Alianza Minerals (TSX-V: ANZ) CEO Jason Weber on 2019 Exploration Program that Extended High-Grade Gold Zone at the KRL Property in the Golden Triangle, BC
Gerardo Del Real: This is Gerardo Del Real with Resource Stock Digest. Joining me today is the President and CEO of Alianza Minerals (TSX-V: ANZ)(OTC: TARSF), Mr. Jason Weber. Jason, how are you this afternoon?
Jason Weber: I'm doing very well, thanks. And you?
Gerardo Del Real: I'm well, I'm well. We have gold hovering near the $1500 mark. You had some news today I want to chat about, regarding the high-grade KRL gold property.
It's a good time to be discovering different vein sets and an extension of what looks like a trend. Right? You had some news today regarding the 2019 exploration program. I would love to get the details from you.
Jason Weber: Yeah, it's a neat little project, KRL. Isn't it? It's been known for having narrow, high-grade gold veins that for a long time weren't thought to be terribly relevant until the Valley of the Kings discovery. The work Pretivm's done to put their mine in production just shows that sometimes these actually do really relate to a significant gold deposit.
That's not to say that the KRL is a Valley of the Kings lookalike by any stretch. But certainly that was our thinking coming in. With the program we did, there was a fairly concentrated area of gold-bearing quartz veins that had been identified previously. Our work this year, we were able to find more of this veining 100 meters to the southeast of sort of the main showing area.
One sample around 35.7 grams per tonne gold. Note another ran 9.25 grams per tonne gold. So that was really exciting to see that they were occurring over a larger area. And what we really noticed – and this was geologists that were on the ground, I'm not going to take credit for this interpretation, it certainly was these guys in the field – is there's a structural corridor that hosts the main showing area. It's about 800 meters wide and almost cutting perpendicular across that is a contact between two different rock units. It seems like mineralization, or at least the veins are somehow associated with that contact.
So now that gives us sort of an 800-meter long window or corridor zone, whatever you want to call it, that we can look for these veins and sort of focus our efforts. And that's a good length. I'm not going to say that there's a vein that's 800 meters long, but I think we're going to find a scenario where we could see multiple veins over that kind of width of an area.
So that's the target, that's how it sets up for next year. We're still chewing on the data at this point. But we'll be, based on what we can pull out of our compilation, the old data and what we collected this year, we'll set a program for next year to focus in on this stuff.
Then there's also some geochem anomalies that are sort of offset from that, that don't have an explanation, that we're going to have to look at as well. So a fair bit to do there still, a lot to sink our teeth into.
Gerardo Del Real: Right. You mentioned, and it bears highlighting, the importance of getting out in the field on the ground and just doing good old fashioned work. Right? There are so many geologists and so many CEOs that just want to sit behind a keyboard and then try to interpret the data and project forward without actually getting out there and putting the work in. So kudos to you and your team for getting out there.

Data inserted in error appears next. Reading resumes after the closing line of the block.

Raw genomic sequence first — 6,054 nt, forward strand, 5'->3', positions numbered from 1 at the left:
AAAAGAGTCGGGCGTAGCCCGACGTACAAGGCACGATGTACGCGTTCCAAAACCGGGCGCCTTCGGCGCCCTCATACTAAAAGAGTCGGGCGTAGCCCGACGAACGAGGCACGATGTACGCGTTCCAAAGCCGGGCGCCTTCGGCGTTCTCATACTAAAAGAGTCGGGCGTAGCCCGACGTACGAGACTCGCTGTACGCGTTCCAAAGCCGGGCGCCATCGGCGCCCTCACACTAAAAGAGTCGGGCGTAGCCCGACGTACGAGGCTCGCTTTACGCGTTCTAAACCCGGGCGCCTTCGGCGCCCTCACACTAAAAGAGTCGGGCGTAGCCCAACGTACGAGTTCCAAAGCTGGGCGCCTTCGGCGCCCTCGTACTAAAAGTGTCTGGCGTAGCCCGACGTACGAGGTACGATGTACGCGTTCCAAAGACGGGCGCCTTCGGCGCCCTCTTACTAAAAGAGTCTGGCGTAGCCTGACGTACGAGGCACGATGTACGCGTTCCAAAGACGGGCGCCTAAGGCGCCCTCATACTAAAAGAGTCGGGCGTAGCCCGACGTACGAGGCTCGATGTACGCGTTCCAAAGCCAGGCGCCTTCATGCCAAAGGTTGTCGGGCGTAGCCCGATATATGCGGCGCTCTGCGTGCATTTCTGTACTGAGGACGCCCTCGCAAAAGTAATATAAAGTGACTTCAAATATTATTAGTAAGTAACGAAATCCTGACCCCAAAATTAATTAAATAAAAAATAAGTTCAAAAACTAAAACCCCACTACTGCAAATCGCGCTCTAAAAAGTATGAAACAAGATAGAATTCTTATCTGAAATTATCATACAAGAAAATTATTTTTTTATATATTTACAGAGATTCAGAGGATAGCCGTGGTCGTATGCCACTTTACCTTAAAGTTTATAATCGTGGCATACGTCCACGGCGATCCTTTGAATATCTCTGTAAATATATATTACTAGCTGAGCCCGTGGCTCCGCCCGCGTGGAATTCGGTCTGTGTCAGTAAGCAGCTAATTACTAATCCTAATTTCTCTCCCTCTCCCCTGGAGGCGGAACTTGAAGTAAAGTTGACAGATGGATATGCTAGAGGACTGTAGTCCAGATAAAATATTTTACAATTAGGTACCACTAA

I do want to provide a little bit of context. You took rock samples up to 100 meters southeast of the KRL showing that returned I think 9.2 grams per tonne and 35.7 grams per tonne gold. And it was important to me that this came from visibly – this is how you described it in the release – visibly unmineralized white and smokey quartz veins. Can you speak to that a bit?
Jason Weber: Yeah, it's kind of an odd thing to write in a news release when you're talking about high-grade gold. But that is the interesting thing about these veins. They are unremarkable when you look at them. At one point we thought maybe it was the presence of pyrite or galena or chalcopyrite in very small amounts. But if you saw those, that was a gold indicator. And on these samples we took this year we didn't see that. So it's quite benign looking material but it can run high-grade gold.
Gerardo Del Real: Excellent. A bit more context, you took a total of 30 rock samples and 358 soil samples for the 2019 program. What do you have in store for 2020, Jason? I know you mentioned you're still awaiting some data and then putting that together, but do you have an idea of what the 2020 approach will be like?
Jason Weber: Without talking to the field guys, in the back of my head, I sort of look at it as going back to do some detailed work along this 800-meter corridor, maybe encompassing the lithologic contact we see there and just see if we can see any relationships there that would explain, give us a vector or anything like that. So that would be a detailed mapping program, sampling and I guess a bit of prospecting in there, too.
The other aspect I mentioned is the solder chemical anomalies that have been identified. There's a few sort of off to the east especially, but there are some down the slope off to the west that remain somewhat unexplained. So I think we'd want to do some detailed work in there. Maybe there are veins up in there that we just haven't seen that may be giving us that geochem response.
I think, just looking at it, my guess is we try to get to drill targets fairly quickly. Not to say that we necessarily would drill it next year, but I think we'd want to get to the point we've identified some drill targets and go from there. In an ideal world, we would be drilling it next year though. That would be the hope.
Gerardo Del Real: Excellent. Jason, thank you for that thorough update. Appreciate the time and we will chat soon.
Jason Weber: Thank you, Gerardo.